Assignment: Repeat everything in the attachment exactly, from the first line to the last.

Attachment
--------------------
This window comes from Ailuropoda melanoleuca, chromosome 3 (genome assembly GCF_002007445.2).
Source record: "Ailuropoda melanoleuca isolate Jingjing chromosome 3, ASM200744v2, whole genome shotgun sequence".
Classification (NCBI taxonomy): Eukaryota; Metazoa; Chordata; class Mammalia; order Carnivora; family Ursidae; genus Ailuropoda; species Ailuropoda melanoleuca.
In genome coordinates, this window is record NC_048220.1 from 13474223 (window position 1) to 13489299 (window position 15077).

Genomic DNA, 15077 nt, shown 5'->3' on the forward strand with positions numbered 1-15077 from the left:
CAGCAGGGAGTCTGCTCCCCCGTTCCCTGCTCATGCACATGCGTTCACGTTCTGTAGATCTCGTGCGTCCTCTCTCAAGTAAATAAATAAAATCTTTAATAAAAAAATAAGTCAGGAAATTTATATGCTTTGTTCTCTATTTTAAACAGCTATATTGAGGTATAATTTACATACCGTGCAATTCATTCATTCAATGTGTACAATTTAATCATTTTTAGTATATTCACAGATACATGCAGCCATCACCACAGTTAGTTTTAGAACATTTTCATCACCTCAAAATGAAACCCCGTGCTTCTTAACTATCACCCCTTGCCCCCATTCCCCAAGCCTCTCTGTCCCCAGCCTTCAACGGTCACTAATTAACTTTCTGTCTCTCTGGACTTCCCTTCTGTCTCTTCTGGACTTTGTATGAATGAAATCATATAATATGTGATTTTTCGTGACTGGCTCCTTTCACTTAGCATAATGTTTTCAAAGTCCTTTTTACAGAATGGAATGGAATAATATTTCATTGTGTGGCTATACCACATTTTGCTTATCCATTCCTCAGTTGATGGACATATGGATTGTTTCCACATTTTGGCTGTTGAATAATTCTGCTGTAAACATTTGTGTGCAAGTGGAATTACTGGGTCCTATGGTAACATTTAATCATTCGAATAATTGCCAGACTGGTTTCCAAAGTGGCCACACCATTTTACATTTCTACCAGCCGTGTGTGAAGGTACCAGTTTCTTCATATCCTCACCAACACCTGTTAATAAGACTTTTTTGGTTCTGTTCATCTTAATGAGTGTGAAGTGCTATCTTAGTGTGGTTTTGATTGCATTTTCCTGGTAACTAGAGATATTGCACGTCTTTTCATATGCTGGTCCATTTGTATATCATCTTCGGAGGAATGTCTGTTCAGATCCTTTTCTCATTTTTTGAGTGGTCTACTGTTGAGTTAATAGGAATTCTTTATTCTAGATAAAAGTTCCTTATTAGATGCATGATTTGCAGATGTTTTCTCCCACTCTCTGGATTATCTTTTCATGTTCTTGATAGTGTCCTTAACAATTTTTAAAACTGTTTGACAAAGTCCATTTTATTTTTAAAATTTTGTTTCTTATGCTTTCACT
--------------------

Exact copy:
This window comes from Ailuropoda melanoleuca, chromosome 3 (genome assembly GCF_002007445.2).
Source record: "Ailuropoda melanoleuca isolate Jingjing chromosome 3, ASM200744v2, whole genome shotgun sequence".
Classification (NCBI taxonomy): Eukaryota; Metazoa; Chordata; class Mammalia; order Carnivora; family Ursidae; genus Ailuropoda; species Ailuropoda melanoleuca.
In genome coordinates, this window is record NC_048220.1 from 13474223 (window position 1) to 13489299 (window position 15077).

Genomic DNA, 15077 nt, shown 5'->3' on the forward strand with positions numbered 1-15077 from the left:
CAGCAGGGAGTCTGCTCCCCCGTTCCCTGCTCATGCACATGCGTTCACGTTCTGTAGATCTCGTGCGTCCTCTCTCAAGTAAATAAATAAAATCTTTAATAAAAAAATAAGTCAGGAAATTTATATGCTTTGTTCTCTATTTTAAACAGCTATATTGAGGTATAATTTACATACCGTGCAATTCATTCATTCAATGTGTACAATTTAATCATTTTTAGTATATTCACAGATACATGCAGCCATCACCACAGTTAGTTTTAGAACATTTTCATCACCTCAAAATGAAACCCCGTGCTTCTTAACTATCACCCCTTGCCCCCATTCCCCAAGCCTCTCTGTCCCCAGCCTTCAACGGTCACTAATTAACTTTCTGTCTCTCTGGACTTCCCTTCTGTCTCTTCTGGACTTTGTATGAATGAAATCATATAATATGTGATTTTTCGTGACTGGCTCCTTTCACTTAGCATAATGTTTTCAAAGTCCTTTTTACAGAATGGAATGGAATAATATTTCATTGTGTGGCTATACCACATTTTGCTTATCCATTCCTCAGTTGATGGACATATGGATTGTTTCCACATTTTGGCTGTTGAATAATTCTGCTGTAAACATTTGTGTGCAAGTGGAATTACTGGGTCCTATGGTAACATTTAATCATTCGAATAATTGCCAGACTGGTTTCCAAAGTGGCCACACCATTTTACATTTCTACCAGCCGTGTGTGAAGGTACCAGTTTCTTCATATCCTCACCAACACCTGTTAATAAGACTTTTTTGGTTCTGTTCATCTTAATGAGTGTGAAGTGCTATCTTAGTGTGGTTTTGATTGCATTTTCCTGGTAACTAGAGATATTGCACGTCTTTTCATATGCTGGTCCATTTGTATATCATCTTCGGAGGAATGTCTGTTCAGATCCTTTTCTCATTTTTTGAGTGGTCTACTGTTGAGTTAATAGGAATTCTTTATTCTAGATAAAAGTTCCTTATTAGATGCATGATTTGCAGATGTTTTCTCCCACTCTCTGGATTATCTTTTCATGTTCTTGATAGTGTCCTTAACAATTTTTAAAACTGTTTGACAAAGTCCATTTTATTTTTAAAATTTTGTTTCTTATGCTTTCACT